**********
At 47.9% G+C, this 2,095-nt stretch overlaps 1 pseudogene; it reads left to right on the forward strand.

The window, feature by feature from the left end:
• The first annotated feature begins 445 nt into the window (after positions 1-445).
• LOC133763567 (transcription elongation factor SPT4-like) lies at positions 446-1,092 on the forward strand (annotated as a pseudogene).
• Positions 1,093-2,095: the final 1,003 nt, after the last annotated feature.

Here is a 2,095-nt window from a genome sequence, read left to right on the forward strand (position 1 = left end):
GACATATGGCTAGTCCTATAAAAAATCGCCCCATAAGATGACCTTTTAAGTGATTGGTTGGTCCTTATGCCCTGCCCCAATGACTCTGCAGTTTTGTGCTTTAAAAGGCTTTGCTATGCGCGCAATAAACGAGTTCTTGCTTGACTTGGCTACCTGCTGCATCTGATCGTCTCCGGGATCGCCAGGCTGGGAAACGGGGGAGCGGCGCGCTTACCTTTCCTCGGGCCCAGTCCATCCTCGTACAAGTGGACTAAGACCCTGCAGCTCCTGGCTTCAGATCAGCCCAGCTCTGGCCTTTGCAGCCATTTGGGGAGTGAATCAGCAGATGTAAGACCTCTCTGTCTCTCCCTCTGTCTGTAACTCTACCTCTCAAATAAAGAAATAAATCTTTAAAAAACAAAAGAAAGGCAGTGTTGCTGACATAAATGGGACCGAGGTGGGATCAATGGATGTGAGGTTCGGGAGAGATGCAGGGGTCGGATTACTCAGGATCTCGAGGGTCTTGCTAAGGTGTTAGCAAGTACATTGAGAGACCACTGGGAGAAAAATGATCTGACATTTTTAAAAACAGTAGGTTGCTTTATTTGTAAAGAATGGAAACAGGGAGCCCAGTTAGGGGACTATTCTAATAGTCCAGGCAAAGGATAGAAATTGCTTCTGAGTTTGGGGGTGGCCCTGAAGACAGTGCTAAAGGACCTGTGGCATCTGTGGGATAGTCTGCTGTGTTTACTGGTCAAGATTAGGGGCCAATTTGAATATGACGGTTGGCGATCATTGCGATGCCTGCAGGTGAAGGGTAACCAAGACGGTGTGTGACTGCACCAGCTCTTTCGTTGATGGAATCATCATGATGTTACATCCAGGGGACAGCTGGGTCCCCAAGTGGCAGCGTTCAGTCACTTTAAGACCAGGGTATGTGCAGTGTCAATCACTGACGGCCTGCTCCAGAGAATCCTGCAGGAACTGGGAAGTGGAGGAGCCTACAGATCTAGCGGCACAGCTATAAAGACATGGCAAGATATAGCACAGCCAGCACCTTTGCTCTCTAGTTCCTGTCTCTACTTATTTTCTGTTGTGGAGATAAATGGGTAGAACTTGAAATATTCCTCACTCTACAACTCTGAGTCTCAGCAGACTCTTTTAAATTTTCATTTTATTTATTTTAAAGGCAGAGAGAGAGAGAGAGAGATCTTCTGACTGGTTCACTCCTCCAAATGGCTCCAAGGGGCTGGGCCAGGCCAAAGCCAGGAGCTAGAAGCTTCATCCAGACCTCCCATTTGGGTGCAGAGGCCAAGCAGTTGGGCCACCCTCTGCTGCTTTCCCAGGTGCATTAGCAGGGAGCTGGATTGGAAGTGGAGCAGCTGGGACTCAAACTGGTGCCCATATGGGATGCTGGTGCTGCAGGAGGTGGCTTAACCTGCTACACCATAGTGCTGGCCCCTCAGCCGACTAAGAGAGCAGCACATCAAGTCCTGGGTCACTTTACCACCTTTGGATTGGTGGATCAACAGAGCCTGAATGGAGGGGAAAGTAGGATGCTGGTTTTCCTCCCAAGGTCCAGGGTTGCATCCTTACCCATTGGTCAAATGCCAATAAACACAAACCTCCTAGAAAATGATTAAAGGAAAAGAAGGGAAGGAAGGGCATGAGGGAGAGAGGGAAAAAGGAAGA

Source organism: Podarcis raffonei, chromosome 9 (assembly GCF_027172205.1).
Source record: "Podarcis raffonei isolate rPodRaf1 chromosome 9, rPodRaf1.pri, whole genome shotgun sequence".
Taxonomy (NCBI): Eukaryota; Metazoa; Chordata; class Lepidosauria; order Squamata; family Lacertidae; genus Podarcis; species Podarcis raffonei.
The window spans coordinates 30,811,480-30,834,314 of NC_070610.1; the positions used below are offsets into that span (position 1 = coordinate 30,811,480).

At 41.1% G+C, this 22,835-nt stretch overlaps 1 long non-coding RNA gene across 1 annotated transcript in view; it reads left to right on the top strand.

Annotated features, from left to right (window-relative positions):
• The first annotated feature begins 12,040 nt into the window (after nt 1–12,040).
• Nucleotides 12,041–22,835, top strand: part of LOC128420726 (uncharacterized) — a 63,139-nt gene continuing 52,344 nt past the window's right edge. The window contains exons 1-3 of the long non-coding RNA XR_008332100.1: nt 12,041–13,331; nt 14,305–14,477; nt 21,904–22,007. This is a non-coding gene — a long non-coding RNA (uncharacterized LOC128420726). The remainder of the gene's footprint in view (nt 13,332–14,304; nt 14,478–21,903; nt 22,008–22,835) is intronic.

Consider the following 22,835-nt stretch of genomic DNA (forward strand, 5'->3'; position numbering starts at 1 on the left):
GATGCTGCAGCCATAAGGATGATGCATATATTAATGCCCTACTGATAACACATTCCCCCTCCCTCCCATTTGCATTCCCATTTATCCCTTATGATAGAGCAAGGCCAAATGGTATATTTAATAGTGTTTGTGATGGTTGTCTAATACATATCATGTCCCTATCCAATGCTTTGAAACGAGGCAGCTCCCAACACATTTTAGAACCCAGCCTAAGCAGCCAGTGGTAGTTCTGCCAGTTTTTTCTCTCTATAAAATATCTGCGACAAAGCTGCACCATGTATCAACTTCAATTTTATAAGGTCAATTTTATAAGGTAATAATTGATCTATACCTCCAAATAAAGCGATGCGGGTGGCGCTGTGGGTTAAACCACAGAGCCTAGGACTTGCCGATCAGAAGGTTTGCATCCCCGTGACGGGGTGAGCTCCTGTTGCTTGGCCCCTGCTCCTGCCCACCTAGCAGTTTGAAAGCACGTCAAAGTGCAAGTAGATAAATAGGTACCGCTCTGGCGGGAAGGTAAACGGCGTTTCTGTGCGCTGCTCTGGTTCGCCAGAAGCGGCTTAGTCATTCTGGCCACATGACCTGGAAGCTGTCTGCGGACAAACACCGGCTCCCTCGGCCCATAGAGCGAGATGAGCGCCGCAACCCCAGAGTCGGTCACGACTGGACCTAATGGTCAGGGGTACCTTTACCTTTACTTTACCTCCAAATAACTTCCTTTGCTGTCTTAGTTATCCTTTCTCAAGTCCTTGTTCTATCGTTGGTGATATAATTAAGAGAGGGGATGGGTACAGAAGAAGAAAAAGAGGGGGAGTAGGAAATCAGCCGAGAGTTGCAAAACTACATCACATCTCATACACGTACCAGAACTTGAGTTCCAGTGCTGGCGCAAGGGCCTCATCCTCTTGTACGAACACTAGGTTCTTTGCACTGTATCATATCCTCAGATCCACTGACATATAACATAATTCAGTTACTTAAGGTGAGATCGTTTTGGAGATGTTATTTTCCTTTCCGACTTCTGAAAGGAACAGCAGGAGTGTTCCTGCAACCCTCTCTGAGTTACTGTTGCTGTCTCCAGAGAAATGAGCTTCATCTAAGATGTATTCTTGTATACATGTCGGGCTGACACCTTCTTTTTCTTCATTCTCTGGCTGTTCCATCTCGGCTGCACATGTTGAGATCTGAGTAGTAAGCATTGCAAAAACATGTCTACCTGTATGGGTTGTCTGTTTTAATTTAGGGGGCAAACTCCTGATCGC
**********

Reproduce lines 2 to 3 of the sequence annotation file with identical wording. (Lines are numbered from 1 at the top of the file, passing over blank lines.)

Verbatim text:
The window, feature by feature from the left end:
• The first annotated feature begins 445 nt into the window (after positions 1-445).